PHILADELPHIA (AP) — Commuter rail service in the Philadelphia area was restored early Sunday, just hours after workers returned to their jobs following a brief strike that was ended when President Barack Obama intervened.
Jerri Williams, spokeswoman for the Southeastern Pennsylvania Transportation Authority, said all workers scheduled for morning shifts Sunday showed up and some train lines with early starts, such as the Airport Line, were rolling before 5 a.m. A few hours later, the company said on its website that normal operations had resumed.
“Regional Rail is back,” Williams said in an email.
The strike began after negotiations between SEPTA and its engineers and electricians unions failed to reach a new contract deal Friday. It shut down 13 train lines that carry commuters from Philadelphia to the suburbs, Philadelphia International Airport and New Jersey.
Obama on Saturday granted Republican Gov. Tom Corbett’s request to create a presidential emergency board to mediate the contract dispute, forcing the 400 union workers to go back. Obama ordered the establishment of the three-member board effective at 12:01 a.m. Sunday and called for “a swift and smooth resolution.”
The last regional rail strike, in 1983, lasted more than three months.
Brotherhood of Locomotive Engineers and Trainmen vice president Stephen Bruno said his union’s members were complying with the order to be back on duty at 12:01 a.m.
International Brotherhood of Electrical Workers president Terry Gallagher said Obama’s intervention was “what we were waiting for.”
“We have been five years without an agreement, trying to get to this point, and we’re happy we’re here now,” Gallagher said.
The unions and SEPTA don’t have to resume talks with each other, but they do have to participate with the board’s process, which typically involves written submissions and hearings. Obama is giving the board 30 days to deliver a report recommending how the dispute should be resolved.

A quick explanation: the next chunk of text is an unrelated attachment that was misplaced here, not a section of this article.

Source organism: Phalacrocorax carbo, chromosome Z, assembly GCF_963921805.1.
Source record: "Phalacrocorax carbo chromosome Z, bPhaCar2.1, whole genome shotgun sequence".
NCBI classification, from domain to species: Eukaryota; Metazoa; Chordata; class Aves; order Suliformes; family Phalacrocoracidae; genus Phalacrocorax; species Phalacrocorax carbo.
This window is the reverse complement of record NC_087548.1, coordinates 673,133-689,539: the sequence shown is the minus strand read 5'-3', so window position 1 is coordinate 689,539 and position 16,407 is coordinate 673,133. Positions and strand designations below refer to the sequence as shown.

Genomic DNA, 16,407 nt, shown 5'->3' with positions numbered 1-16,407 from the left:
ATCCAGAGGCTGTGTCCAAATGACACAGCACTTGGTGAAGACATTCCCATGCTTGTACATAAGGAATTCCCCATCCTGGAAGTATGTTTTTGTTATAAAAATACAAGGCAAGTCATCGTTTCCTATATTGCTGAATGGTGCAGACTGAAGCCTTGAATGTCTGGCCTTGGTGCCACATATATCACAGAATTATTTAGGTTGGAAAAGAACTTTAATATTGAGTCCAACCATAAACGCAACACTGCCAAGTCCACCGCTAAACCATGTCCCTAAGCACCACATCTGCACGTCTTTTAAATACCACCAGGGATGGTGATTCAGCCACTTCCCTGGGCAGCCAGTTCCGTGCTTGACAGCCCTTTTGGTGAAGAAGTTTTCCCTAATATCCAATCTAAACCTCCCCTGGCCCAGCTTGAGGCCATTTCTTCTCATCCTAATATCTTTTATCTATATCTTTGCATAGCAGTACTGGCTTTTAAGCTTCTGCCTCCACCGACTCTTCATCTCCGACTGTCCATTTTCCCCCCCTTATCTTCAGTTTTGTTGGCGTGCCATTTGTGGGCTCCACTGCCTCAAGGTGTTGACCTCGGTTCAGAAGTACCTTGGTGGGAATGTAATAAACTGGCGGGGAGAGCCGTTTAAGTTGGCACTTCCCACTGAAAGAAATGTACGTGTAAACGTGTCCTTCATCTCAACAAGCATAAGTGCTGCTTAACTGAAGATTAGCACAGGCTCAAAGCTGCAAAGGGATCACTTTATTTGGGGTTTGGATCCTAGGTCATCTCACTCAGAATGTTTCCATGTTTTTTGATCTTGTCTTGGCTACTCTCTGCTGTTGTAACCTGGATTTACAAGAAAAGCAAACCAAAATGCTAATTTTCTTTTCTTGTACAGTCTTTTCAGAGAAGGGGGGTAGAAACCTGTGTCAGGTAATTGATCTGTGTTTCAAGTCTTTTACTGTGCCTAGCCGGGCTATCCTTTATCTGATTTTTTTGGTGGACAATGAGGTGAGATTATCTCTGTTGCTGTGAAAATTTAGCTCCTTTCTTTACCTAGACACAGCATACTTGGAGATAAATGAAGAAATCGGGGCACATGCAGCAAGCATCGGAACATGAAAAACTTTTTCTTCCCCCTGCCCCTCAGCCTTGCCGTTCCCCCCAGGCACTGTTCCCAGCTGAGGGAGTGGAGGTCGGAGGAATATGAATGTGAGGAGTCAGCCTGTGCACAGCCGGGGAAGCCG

The strike added to the commuting headaches in the region, where major construction projects are making it more difficult than usual to get around. Commuter Carolyn Tola and three friends paid $40 apiece to take Amtrak from central New Jersey to Philadelphia instead of $9 on SEPTA because they had nonrefundable Pennsylvania Ballet tickets.
Corbett called on SEPTA and the unions to work together and keep commuters in mind.
“The people of Philadelphia and the surrounding region expect and deserve a safe and efficient rail system to get them to work, medical appointments, school and recreation,” Corbett said.
The unions said the strike, which began early Saturday, was designed to force SEPTA to agree to their demands or accept binding arbitration. Workers are seeking raises of at least 14.5 percent over five years, about 3 percentage points more than SEPTA has offered.
Associated Press writers Dino Hazell and Bob Lentz contributed to this report.
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